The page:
Sunday, June 14, 2009

A Different Kind of Kiruv Challenge

A few days ago I heard Lori Almost Live on the Aish website. The subject was a Jewish woman studying at Berkeley who has converted to Islam. Lori, an accomplished kiruv (Jewish outreach) professional based in Washington, DC, is agitated that we frum Jews are not winning the "nice war" to make Jews feel aware that Judaism has spirituality to offer and that estranged youth are welcome. There is also a YouTube link to this story here. It's jolting, but go watch it. It is an Islamic production and is calculated to show the power of Islam as an attractive force.
I have great respect for Lori and other Jewish kiruv people out in the field for whatever they do. A given soul has its own particular key, and for some it may be Aish, for others Chabad, or NCSY, or Breslav or whatever. But the type of person who is attracted to Islam is not IMHO part of the battle to be nicer. The person who is looking for nice could become a Buddhist or a born-again Christian. The potential Muslim is looking for the power of an army out to conquer the world, in this case the Islamic Uma. He or she is looking for something that demands her utmost life force, total self-sacrifice. She, who grew up in a wishy-washy heterodox Judaism which seeks to be undemanding, nondescript and politically correct in order to let people get on with their lives of work and play, is seeking more.
Here I am forced to be critical of those kiruv generals who are fighting the last war against missionaries and cults. Of course they are still around, but the newest challenge in the world is different. Let me tell you what I think is the approach which is needed and barely to be found in the Dhimmi Republic of America.
What we need for this kind of person, and many others, is Torat Eretz Yisrael, which demands that we put our lives on the line and live our Judaism not merely as a religion but as a full national life for the individual, the community and the nation. We need to fashion a call to the Jew of all ages and all walks of life to march in the footsteps of Joshua and David, the Macabees, Rabbi Akiva, Rabbi Yehuda Halevi and the Ramban, the disciples of the Vilna Gaon, Rav Kook and today's fighting yeshiva students. It's a different type of approach to outreach. G-d willing, in my next post I will talk about the handful of people who are walking the walk to pass this kind of Judaism along.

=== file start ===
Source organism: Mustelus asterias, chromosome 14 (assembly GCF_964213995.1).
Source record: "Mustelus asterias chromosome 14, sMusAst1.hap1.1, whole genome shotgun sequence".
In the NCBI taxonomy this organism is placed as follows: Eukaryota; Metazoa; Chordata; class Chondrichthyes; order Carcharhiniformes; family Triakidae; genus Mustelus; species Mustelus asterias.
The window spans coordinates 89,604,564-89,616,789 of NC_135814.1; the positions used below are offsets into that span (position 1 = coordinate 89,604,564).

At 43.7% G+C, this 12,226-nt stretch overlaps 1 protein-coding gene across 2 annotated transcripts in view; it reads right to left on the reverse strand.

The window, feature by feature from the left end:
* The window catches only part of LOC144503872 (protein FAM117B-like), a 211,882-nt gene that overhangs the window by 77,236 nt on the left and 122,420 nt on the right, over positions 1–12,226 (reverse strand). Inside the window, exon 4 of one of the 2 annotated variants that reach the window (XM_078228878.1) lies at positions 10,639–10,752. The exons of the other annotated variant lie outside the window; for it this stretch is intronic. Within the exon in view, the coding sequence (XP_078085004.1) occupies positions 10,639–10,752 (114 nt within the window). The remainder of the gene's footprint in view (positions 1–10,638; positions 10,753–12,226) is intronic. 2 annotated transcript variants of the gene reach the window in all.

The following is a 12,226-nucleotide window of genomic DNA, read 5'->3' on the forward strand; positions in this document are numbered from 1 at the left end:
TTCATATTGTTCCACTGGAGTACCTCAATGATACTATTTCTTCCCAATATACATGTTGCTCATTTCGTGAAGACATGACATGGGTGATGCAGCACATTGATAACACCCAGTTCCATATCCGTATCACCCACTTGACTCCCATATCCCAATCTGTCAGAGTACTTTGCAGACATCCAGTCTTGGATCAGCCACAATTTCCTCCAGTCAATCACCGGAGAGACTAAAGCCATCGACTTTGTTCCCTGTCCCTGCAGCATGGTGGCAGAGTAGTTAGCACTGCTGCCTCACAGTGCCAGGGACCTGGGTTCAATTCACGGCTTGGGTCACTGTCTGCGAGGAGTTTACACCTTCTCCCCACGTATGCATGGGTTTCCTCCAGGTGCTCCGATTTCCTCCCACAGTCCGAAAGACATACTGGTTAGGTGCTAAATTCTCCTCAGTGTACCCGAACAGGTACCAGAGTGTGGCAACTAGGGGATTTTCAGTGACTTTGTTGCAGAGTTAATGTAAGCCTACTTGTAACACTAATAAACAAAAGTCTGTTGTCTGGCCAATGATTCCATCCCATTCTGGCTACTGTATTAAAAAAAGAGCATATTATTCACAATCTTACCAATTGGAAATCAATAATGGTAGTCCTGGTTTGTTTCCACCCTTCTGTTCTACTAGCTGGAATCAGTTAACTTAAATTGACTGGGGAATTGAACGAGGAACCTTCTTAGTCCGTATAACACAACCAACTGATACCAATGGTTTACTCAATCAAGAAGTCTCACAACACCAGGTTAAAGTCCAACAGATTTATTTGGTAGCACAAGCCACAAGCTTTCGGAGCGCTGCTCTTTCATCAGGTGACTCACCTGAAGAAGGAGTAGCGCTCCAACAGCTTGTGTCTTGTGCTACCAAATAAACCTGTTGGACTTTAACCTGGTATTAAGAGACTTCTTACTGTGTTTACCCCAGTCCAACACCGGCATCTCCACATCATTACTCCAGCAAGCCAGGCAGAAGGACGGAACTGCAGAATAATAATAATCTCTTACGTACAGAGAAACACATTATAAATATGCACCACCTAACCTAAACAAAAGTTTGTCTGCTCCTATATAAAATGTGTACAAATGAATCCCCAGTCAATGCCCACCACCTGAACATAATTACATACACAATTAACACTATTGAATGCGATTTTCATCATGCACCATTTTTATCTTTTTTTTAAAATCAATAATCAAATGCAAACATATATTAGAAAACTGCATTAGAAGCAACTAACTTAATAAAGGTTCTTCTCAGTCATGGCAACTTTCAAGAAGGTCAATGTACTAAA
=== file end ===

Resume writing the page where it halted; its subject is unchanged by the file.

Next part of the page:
9 comments:

Netivotgirl said...

Beautiful post! I became frum through NCSY and later became an advisor at Shabbatons. You struck a raw nerve, for it always bugged me that they never mentioned aliya or Zionism. I actually asked permission once to give a session on the connection between Yiddishkeit and Eretz Yisrael.... but was denied.

Kae Gregory said...

I agree with you. I also agree with Lori. I agree with you that our heroes were some of the most majestic in history. I agree with Lori because when do we ever truly hear of them - in an captivating way at least. We tend to focus too much on our suffering and oppression, on anti-Semitism and defamation and not enough on our heroism as a people that sustains the world. Everyone dreams of being a hero and when that is impossible, knowing that there are heroes in the family is a suitable substitute, imo.

Keli Ata said...

I love the post and agree with both comments:)

Anonymous said...

Shalom!
Living in Israel is not a cure-all.
Unfortunately I have personal experience with this topic. A friend of the family decided that Islam was the way to go and dragged his wife and children with him. The attraction to Islam began in his country of birth. Coming to live in Israel just brought him closer to "El Kuds" and that blight of a mosque on the Temple Mount. For him, power was definitely the attraction to Islam. He was religious and well acquainted with Jewish heroes, past and present. Somehow they paled in comparison to the Muslim Imams.

Batya said...

great post, goyish'
I saw the youtube about that Jewish girl who became Muslim. She liked the "community" of women. She didn't mention much about the actual religion.

James said...

The jihad against Buddhists continues: "8 wounded as gunmen attack southern Thai temple," from Taiwan News, June 23: Suspected Muslim insurgents opened fire on a Buddhist temple in southern Thailand on Monday, wounding eight people, an army officer said.

goyisherebbe said...

To Anonymous:
I never said that going to Israel would be the solution to everything. I said that learning the Torah of Eretz Yisrael would fill in what was missing. By that I meant not only Rav Kook, but the Em HaBanim Semaicha, Kol Hator, Kuzari and many others. If you show up in Israel geographically and you aren't there spiritually, there is no guarantee. I would also like to add that Torat EY or Zionist ideology is not a substitute for being open and kind to fellow Jews and all the other things that every Jew should do, to say nothing of a person working in Kiruv. I found this story of yours somewhat worrisome, and I would like to know more about the circumstances.

goyisherebbe said...

It was not so easy to find this post when I wanted to refer someone to it. I didn't see an index. Can you put one in?

Batya said...

goyish, since you wrote it, you should be able to find it when you sign in. Also, if you write "key" words on the bottom, it's easier to search.
I'm using what's known as an "old template" which doesn't have all the extras.